Woodruff reflects of COVID outbreak in county jail one year later

Published 10:00 am Friday, June 25, 2021

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A year ago this week, every inmate at the Troup County Jail was tested for COVID-19 after a spike in inmate cases.

Since then, the Troup County Sheriff’s Office has seen very few cases.

Last year in June, the Troup County Jail was asked to test its entire population, which was in excess of 400 inmates. At that time, 71 inmates tested positive for the virus. The jail quarantined those inmates separately until they no longer had COVID-19.

“If I’m not mistaken, since that initial 71, we’ve only had maybe two positive cases of COVID in our entire jail,” Woodruff said.

Before COVID-19, new inmates who couldn’t make bond would be put in the general population.

“Well, when COVID hit, we couldn’t do that anymore,” Woodruff said. “So what we would do [was if] anybody was brought to jail, when they could not make bond, we’d put them in quarantine for 10 days to monitor them for signs of COVID. If we notice any signs of COVID, we immediately test them and quarantine them even longer if they come back positive. That has helped us cut down dramatically the number of positive cases we’ve had at the jail.”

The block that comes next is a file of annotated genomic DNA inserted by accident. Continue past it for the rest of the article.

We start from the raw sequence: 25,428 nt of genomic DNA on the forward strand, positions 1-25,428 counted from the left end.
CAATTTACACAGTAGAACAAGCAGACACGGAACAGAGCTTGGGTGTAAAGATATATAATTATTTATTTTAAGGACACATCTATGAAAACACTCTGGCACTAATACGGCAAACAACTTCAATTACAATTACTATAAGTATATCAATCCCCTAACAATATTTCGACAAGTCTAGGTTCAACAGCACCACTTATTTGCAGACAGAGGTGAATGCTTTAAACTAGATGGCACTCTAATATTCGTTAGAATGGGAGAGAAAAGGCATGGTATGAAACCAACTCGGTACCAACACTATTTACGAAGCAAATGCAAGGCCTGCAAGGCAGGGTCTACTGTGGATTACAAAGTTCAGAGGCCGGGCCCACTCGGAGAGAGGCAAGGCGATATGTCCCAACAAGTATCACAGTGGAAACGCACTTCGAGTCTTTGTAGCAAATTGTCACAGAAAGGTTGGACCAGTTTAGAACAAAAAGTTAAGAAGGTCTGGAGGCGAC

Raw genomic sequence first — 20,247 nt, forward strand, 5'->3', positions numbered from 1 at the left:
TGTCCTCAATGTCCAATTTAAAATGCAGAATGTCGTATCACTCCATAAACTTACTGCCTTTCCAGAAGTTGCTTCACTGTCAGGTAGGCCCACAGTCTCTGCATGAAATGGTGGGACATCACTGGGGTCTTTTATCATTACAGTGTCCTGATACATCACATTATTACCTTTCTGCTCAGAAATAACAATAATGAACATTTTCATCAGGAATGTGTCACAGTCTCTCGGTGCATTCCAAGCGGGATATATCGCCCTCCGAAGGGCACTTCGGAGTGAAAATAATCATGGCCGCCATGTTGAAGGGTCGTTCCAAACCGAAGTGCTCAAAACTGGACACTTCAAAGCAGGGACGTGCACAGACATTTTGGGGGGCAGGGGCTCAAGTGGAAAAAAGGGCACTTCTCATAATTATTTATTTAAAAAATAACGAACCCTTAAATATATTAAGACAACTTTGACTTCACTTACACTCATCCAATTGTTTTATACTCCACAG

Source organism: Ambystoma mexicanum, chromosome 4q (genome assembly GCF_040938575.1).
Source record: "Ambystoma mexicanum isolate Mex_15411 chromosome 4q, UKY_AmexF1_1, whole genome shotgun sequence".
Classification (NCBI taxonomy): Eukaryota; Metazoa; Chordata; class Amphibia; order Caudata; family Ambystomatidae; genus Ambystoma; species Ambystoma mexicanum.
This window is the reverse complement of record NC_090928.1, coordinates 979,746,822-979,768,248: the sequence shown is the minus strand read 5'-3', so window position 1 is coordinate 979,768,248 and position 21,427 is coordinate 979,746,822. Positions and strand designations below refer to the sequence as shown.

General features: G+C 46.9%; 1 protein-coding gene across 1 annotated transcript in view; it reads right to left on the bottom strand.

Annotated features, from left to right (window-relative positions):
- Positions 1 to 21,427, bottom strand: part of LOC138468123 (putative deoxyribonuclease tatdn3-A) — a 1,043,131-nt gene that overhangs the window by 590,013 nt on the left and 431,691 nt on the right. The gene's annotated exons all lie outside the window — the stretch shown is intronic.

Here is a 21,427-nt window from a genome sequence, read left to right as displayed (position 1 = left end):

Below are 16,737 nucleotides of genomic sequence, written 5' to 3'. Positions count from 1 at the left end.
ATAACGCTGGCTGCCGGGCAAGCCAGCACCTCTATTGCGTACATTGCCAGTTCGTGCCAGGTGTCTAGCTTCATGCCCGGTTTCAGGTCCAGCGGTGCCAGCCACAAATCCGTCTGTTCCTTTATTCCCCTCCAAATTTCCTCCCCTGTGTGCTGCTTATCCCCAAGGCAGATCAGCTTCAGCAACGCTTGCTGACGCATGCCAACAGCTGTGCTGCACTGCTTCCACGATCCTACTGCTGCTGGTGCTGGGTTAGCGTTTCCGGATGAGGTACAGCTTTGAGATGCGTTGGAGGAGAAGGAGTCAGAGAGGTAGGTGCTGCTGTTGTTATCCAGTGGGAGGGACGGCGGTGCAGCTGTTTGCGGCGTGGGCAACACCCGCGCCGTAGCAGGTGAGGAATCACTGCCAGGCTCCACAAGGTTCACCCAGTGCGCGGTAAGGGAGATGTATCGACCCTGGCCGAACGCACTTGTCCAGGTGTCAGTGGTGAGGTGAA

Woodruff gave credit to Chief Deputy Jon Whitney, Jail Administrator Marty Reeves, and Major Keith Flory of operations for the quarantine system.

“They came together, sat down, figured it out, talked with other jails,” he said.

“When COVID hit, everybody was on a learning curve. There was nothing in place because we’d never faced it before. So in talking with other jails and talking amongst ourselves, we decided to implement this quarantine program. It has been very, very, very effective.”

Woodruff said a large group of people — “40, 50, 60, maybe as many as 100” — visited the jail last year when they heard of positive COVID-19 cases and demanded that prisoners be released.

“We worked very closely with the DA’s office, with the solicitor’s office, with our state court judge, with our superior court judges, with our magistrate court judge, and together, they developed a plan to release some people that could be released, that did not pose a threat to society.”

The Troup County Jail managed to get its jail population down to the mid-350s, according to Woodruff.

“Now our population is back up. I think yesterday we were at 548,” he said.